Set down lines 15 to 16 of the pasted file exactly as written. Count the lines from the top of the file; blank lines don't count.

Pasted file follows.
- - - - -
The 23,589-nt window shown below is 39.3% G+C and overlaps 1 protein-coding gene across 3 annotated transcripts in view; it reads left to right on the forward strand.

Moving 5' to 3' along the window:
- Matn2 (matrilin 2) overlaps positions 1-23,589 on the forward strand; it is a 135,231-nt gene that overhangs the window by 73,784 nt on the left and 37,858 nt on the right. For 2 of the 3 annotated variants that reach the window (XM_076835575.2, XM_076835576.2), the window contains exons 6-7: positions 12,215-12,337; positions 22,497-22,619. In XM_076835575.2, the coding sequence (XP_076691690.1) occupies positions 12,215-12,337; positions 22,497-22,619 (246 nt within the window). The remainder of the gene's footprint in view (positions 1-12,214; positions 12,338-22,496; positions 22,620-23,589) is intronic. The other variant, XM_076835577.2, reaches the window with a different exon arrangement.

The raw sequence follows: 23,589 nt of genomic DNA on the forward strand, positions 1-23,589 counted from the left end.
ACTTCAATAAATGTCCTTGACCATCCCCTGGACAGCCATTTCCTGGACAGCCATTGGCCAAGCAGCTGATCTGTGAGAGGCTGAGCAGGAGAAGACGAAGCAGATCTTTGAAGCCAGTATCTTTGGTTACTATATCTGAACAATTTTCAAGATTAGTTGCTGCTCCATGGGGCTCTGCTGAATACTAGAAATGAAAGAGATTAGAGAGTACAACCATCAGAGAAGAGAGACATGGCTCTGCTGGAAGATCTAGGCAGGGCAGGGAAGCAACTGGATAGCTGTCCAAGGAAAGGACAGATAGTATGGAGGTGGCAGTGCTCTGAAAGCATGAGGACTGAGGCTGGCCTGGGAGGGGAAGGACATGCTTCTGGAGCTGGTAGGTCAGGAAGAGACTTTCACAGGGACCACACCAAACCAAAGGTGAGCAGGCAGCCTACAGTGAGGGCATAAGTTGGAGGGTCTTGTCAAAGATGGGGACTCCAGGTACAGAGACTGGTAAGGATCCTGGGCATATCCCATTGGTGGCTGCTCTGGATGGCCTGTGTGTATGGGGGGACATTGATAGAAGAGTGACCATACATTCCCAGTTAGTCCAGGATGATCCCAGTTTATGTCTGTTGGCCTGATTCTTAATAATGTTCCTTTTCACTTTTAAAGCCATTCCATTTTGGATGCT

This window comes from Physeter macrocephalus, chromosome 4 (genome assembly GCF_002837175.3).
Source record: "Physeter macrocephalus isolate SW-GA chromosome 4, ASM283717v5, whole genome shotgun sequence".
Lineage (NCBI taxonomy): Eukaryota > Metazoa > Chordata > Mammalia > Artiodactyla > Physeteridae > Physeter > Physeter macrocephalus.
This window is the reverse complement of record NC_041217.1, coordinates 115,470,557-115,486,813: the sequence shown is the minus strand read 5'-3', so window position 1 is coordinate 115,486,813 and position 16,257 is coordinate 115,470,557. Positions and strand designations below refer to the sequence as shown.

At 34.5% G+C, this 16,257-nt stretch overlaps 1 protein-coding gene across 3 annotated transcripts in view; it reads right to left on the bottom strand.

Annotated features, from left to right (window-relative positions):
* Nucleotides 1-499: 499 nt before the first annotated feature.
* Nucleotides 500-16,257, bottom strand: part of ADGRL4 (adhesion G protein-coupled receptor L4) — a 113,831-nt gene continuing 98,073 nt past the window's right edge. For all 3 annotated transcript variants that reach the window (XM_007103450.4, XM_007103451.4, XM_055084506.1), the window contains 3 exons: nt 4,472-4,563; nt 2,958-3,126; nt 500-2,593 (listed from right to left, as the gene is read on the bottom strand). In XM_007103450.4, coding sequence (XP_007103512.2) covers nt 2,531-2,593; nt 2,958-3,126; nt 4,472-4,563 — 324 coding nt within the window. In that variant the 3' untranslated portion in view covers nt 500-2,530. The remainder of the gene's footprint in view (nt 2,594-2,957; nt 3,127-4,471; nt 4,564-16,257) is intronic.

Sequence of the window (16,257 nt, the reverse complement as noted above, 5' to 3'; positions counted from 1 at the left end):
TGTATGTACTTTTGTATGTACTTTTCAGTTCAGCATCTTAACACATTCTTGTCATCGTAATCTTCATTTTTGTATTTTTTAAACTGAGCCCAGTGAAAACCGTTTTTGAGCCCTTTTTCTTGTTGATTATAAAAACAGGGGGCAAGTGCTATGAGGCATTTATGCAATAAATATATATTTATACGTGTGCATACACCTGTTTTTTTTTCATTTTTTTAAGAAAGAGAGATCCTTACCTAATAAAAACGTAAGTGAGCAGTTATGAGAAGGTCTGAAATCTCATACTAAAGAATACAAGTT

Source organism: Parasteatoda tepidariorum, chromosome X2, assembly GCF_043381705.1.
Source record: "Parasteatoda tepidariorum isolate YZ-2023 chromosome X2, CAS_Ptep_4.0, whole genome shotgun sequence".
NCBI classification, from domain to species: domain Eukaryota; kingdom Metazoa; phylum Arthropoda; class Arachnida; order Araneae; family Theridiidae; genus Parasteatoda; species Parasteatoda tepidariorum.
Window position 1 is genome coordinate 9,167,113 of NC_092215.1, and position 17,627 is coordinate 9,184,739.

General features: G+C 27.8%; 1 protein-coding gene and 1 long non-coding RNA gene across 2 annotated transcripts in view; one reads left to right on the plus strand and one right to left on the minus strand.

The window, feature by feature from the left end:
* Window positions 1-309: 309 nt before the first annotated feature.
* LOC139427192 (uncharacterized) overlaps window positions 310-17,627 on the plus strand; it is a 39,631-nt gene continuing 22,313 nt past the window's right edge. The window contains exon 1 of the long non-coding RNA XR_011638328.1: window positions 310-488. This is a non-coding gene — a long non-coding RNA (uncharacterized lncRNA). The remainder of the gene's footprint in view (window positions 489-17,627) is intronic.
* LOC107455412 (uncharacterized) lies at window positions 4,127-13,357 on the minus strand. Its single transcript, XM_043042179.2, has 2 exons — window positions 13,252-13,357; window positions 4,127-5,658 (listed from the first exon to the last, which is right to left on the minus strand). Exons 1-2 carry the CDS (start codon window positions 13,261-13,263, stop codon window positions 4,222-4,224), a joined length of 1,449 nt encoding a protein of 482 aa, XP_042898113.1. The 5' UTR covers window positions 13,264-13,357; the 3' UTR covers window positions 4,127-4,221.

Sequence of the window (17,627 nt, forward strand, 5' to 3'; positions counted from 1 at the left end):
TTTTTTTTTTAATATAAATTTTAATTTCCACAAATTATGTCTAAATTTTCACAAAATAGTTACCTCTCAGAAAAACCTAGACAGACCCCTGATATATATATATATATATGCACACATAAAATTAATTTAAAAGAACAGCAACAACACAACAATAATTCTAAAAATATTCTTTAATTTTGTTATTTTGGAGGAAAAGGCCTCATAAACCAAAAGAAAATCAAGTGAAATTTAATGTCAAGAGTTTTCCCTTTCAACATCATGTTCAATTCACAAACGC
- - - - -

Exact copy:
TGTATGTACTTTTGTATGTACTTTTCAGTTCAGCATCTTAACACATTCTTGTCATCGTAATCTTCATTTTTGTATTTTTTAAACTGAGCCCAGTGAAAACCGTTTTTGAGCCCTTTTTCTTGTTGATTATAAAAACAGGGGGCAAGTGCTATGAGGCATTTATGCAATAAATATATATTTATACGTGTGCATACACCTGTTTTTTTTTCATTTTTTTAAGAAAGAGAGATCCTTACCTAATAAAAACGTAAGTGAGCAGTTATGAGAAGGTCTGAAATCTCATACTAAAGAATACAAGTT

Source organism: Parasteatoda tepidariorum, chromosome X2, assembly GCF_043381705.1.